Like most of the accomplishments in his life, he has followed in his grandfather’s footsteps, achieving goals because of what they mean to him, not to others. He’s certainly an accomplished camper, but I don’t know that he’ll make it the major activity of his life. Ditto knot-tying, cub mentoring, etc. I think rather that he has wanted the Eagle because of what it means he has accomplished for himself, that he set the goal and met it, that he created something simple yet sturdy and lasting in his Eagle project, and that he didn’t give up the fight which means he has the stones to handle future endeavors in a similar manner. This may or may not impress a potential employer or friend or spouse, but it’s something he can and will put stock in for himself – and he already knows the power of that dividend.

He probably doesn’t agree with the Scout organization stance on gay leaders, or maybe he does. I don’t know for sure. The better thing to say is that the Scout stance on gays isn’t what Scouts is all about. Just as the scandal over molestation by priests doesn’t mean you get rid of Catholocism altogether, you don't give up on Scouts for a policy that will most likely be revoked before my dying day, if not his. Scouts is about teaching survival and self-reliance, and it’s also about teaching organization & leadership skills. Those are the qualities he has developed in Scouts, and the ones that will have the greatest impact over the rest of his life. And he knows it, too, which is exactly why he is a Scout and will be an Eagle. It ain't the uniform, the badges, the traditions, the lofty proclamations, or even the activities & campouts; rather, it's the growth and maturity that it fosters within. This above all else is the true mark of an Eagle.

Wednesday, February 13, 2008

Deja Vu: 1976, not 1960

There’s been a lot of talk of Barack Obama as the 21st century’s JFK. Considering what eventually happened to JFK, I certainly hope that’s not true. I would also remind folks that JFK did not win his presidential election overwhelmingly; in fact, he squeaked in with a margin of victory that makes Dubya’s campaigns look like landslides. He did gain popular support over time, but If you checked the mood of the country prior to the tragedy in Dallas, you would see that JFK had a lot more charisma than actual political capital. Yes, he got us through the Cuban Missile Crisis, but he was also on the hook for the Bay of Pigs. And while it took 25 years or so for the word to get out about his sexual peccadilloes, there were plenty of folks (especially wives) who thought that Marilyn Monroe’s breathy birthday song to him was way out of line.

So JFK in real time wasn’t the young god that time has painted him into being. And an Obama presidency wouldn’t be a Camelot for the new millennium. Nobody’s presidency will be, Democrat or Republican or Ron Paul. Picking a president should be a matter of nuts-and-bolts. Both Reagan and Clinton had incredible charisma, but the success of the terms and their legacy is largely based on one’s personal political leanings. The Democratic candidates talk about bipartisan efforts to bring about change; while I assume they’re sincere, don’t forget that Dubya advertised himself as “the uniter.” The best thing to do is look at not just what a candidate’s goals and visions are for the country, but how he or she intends to make it happen. I’ll admit it’s the dry side of campaigning, but if want to know if you can support a candidate once he/she gets into office, that’s the proof of the pudding.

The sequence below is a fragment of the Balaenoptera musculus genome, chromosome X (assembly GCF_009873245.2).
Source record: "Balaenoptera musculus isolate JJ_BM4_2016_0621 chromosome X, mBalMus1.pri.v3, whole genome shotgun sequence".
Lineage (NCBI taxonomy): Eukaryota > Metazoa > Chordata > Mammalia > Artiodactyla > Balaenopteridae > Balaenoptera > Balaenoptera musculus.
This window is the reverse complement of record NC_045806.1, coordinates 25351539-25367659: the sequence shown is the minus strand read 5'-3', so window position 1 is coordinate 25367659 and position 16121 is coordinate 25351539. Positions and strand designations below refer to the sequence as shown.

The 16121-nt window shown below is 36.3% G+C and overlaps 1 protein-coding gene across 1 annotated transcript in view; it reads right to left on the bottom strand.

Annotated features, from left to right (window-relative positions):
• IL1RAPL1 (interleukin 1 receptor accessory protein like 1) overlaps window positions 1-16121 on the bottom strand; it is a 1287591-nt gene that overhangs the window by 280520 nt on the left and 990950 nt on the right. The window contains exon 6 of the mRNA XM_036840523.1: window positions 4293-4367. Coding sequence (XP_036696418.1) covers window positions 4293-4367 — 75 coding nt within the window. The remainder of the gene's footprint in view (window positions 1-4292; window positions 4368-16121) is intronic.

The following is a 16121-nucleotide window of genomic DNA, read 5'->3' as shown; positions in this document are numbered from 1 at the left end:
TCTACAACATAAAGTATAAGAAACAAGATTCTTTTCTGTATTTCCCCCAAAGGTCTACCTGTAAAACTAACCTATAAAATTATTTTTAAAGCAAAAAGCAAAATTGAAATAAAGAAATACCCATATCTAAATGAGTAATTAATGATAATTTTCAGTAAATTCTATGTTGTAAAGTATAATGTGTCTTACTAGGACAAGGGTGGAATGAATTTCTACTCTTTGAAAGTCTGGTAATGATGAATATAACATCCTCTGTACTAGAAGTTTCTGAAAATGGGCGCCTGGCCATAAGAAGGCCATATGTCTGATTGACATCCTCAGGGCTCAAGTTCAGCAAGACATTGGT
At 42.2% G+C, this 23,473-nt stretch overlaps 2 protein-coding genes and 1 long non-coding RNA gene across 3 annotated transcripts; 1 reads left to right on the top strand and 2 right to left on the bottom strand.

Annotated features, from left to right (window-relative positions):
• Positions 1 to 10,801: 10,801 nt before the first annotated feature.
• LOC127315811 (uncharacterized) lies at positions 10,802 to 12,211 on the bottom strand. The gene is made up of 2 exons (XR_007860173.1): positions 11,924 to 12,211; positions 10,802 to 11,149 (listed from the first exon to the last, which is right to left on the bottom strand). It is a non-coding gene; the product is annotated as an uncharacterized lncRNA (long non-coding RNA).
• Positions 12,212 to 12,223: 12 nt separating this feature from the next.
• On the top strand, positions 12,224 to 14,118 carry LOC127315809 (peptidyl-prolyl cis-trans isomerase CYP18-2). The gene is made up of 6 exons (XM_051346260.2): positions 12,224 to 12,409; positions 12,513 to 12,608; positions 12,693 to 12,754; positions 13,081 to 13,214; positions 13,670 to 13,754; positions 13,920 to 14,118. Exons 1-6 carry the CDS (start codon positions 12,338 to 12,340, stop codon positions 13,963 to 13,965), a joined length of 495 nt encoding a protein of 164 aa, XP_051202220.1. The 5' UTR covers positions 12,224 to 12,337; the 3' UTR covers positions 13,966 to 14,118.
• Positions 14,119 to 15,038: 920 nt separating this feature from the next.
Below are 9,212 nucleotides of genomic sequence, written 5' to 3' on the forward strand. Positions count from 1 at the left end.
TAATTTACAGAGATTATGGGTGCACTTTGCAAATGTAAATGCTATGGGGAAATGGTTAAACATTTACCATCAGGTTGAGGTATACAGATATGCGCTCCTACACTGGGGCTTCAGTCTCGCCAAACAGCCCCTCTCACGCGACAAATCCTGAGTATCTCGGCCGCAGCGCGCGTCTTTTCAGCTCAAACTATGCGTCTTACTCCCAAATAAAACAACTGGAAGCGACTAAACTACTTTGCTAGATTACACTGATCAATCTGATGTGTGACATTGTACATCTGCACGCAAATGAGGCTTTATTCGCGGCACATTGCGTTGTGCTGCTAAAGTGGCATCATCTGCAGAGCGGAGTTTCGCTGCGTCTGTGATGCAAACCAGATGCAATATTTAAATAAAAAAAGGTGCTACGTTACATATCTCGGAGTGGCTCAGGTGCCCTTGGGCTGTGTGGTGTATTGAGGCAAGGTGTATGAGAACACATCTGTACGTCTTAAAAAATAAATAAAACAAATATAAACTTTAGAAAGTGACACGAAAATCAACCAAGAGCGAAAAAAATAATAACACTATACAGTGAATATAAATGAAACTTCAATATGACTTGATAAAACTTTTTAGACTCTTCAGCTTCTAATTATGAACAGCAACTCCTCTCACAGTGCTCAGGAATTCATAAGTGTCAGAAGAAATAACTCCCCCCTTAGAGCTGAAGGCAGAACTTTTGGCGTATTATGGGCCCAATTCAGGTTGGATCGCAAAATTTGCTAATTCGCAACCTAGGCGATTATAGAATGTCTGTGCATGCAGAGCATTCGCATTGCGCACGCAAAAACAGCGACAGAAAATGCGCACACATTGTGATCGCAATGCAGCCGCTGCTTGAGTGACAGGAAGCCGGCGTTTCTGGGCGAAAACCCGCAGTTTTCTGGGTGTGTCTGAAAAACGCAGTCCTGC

Actually, my thought is that Obama reminds me not so much of JFK as he does Jimmy Carter. Carter was the white knight on the horse to take us away from the dark days of Nixon & dirty politics. (Yes, I realize he was gone & Ford was in place, but the stain was too deep & fresh to give him a fair shake.) He had charisma, he galvanized the electorate, and he dug the Allman Brothers. He called himself Born Again and was interviewed in Playboy. During the campaign, the man could do no wrong. Then he came into office and tried to make all the changes he promised. The problem was, he tried to force them through, viewing Congress and the ‘Washington establishment’ as hurdles to be cleared, rather than a machine to be used to his advantage. Congress may have a lot of deadweight, but it’s not going away; and if you treat it as your adversary, you’ve made an enemy you cannot afford. Today, Carter’s presidency is viewed as a great failure, which made Reagan’s election in 1980 that much easier. Today also, Carter himself is viewed as one of the great peacemakers and humanitarians, a bestselling author, election overseer in third world nations (too bad he couldn’t have done the same here at home), and volunteer with Habitat For Humanity (not just a spokesman).

Barack Obama certainly has charisma, definitely in the mold of JFK, Reagan, Bill Clinton, and yes, Jimmy Carter. He’s got drive and vision, and a lot of people are jumping on his bandwagon. Comparatively, Hillary Clinton seems too serious, too ‘old hat’. But for me, that’s exactly her appeal. Her policy visions are right in line with Obama’s, but I get a stronger impression she would know how to grease the wheels to get things accomplished. I like that in a president. Maybe she could do as well as vice-president, secretary of state, or chief of staff, but for now, I want to see her as president.